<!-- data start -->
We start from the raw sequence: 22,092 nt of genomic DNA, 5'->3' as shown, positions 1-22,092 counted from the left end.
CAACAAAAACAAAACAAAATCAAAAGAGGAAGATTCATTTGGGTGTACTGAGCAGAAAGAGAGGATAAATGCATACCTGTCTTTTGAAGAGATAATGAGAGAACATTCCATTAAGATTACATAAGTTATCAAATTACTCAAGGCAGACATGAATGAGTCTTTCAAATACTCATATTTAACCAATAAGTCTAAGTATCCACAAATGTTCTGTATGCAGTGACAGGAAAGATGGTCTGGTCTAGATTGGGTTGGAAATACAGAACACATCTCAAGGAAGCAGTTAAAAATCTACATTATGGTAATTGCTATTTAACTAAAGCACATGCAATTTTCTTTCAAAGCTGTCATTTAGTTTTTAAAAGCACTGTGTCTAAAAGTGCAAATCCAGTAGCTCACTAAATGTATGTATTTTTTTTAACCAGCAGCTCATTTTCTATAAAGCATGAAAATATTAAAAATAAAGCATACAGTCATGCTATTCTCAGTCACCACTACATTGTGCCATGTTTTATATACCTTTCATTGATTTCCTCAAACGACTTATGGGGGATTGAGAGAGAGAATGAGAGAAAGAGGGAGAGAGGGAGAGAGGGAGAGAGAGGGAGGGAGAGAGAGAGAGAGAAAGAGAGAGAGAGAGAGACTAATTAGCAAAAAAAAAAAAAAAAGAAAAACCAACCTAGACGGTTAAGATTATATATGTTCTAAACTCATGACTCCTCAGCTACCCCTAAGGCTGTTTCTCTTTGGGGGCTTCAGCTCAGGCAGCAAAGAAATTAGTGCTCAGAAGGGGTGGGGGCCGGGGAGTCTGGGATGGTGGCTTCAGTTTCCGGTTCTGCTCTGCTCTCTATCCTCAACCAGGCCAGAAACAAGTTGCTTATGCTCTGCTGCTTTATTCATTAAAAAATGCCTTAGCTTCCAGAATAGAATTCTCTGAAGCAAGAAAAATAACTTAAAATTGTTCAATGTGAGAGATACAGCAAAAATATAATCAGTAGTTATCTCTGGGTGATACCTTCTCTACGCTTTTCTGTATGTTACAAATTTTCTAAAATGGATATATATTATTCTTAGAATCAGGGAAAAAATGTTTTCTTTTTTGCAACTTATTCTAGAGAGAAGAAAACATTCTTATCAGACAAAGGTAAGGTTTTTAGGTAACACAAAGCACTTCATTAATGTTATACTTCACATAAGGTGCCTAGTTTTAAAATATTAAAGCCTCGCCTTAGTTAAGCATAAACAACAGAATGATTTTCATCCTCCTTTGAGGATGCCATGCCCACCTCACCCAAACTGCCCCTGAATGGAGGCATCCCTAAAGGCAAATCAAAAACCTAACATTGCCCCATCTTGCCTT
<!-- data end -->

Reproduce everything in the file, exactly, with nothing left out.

We start from the raw sequence: 22,092 nt of genomic DNA, 5'->3' as shown, positions 1-22,092 counted from the left end.
CAACAAAAACAAAACAAAATCAAAAGAGGAAGATTCATTTGGGTGTACTGAGCAGAAAGAGAGGATAAATGCATACCTGTCTTTTGAAGAGATAATGAGAGAACATTCCATTAAGATTACATAAGTTATCAAATTACTCAAGGCAGACATGAATGAGTCTTTCAAATACTCATATTTAACCAATAAGTCTAAGTATCCACAAATGTTCTGTATGCAGTGACAGGAAAGATGGTCTGGTCTAGATTGGGTTGGAAATACAGAACACATCTCAAGGAAGCAGTTAAAAATCTACATTATGGTAATTGCTATTTAACTAAAGCACATGCAATTTTCTTTCAAAGCTGTCATTTAGTTTTTAAAAGCACTGTGTCTAAAAGTGCAAATCCAGTAGCTCACTAAATGTATGTATTTTTTTTAACCAGCAGCTCATTTTCTATAAAGCATGAAAATATTAAAAATAAAGCATACAGTCATGCTATTCTCAGTCACCACTACATTGTGCCATGTTTTATATACCTTTCATTGATTTCCTCAAACGACTTATGGGGGATTGAGAGAGAGAATGAGAGAAAGAGGGAGAGAGGGAGAGAGGGAGAGAGAGGGAGGGAGAGAGAGAGAGAGAAAGAGAGAGAGAGAGAGACTAATTAGCAAAAAAAAAAAAAAAAGAAAAACCAACCTAGACGGTTAAGATTATATATGTTCTAAACTCATGACTCCTCAGCTACCCCTAAGGCTGTTTCTCTTTGGGGGCTTCAGCTCAGGCAGCAAAGAAATTAGTGCTCAGAAGGGGTGGGGGCCGGGGAGTCTGGGATGGTGGCTTCAGTTTCCGGTTCTGCTCTGCTCTCTATCCTCAACCAGGCCAGAAACAAGTTGCTTATGCTCTGCTGCTTTATTCATTAAAAAATGCCTTAGCTTCCAGAATAGAATTCTCTGAAGCAAGAAAAATAACTTAAAATTGTTCAATGTGAGAGATACAGCAAAAATATAATCAGTAGTTATCTCTGGGTGATACCTTCTCTACGCTTTTCTGTATGTTACAAATTTTCTAAAATGGATATATATTATTCTTAGAATCAGGGAAAAAATGTTTTCTTTTTTGCAACTTATTCTAGAGAGAAGAAAACATTCTTATCAGACAAAGGTAAGGTTTTTAGGTAACACAAAGCACTTCATTAATGTTATACTTCACATAAGGTGCCTAGTTTTAAAATATTAAAGCCTCGCCTTAGTTAAGCATAAACAACAGAATGATTTTCATCCTCCTTTGAGGATGCCATGCCCACCTCACCCAAACTGCCCCTGAATGGAGGCATCCCTAAAGGCAAATCAAAAACCTAACATTGCCCCATCTTGCCTT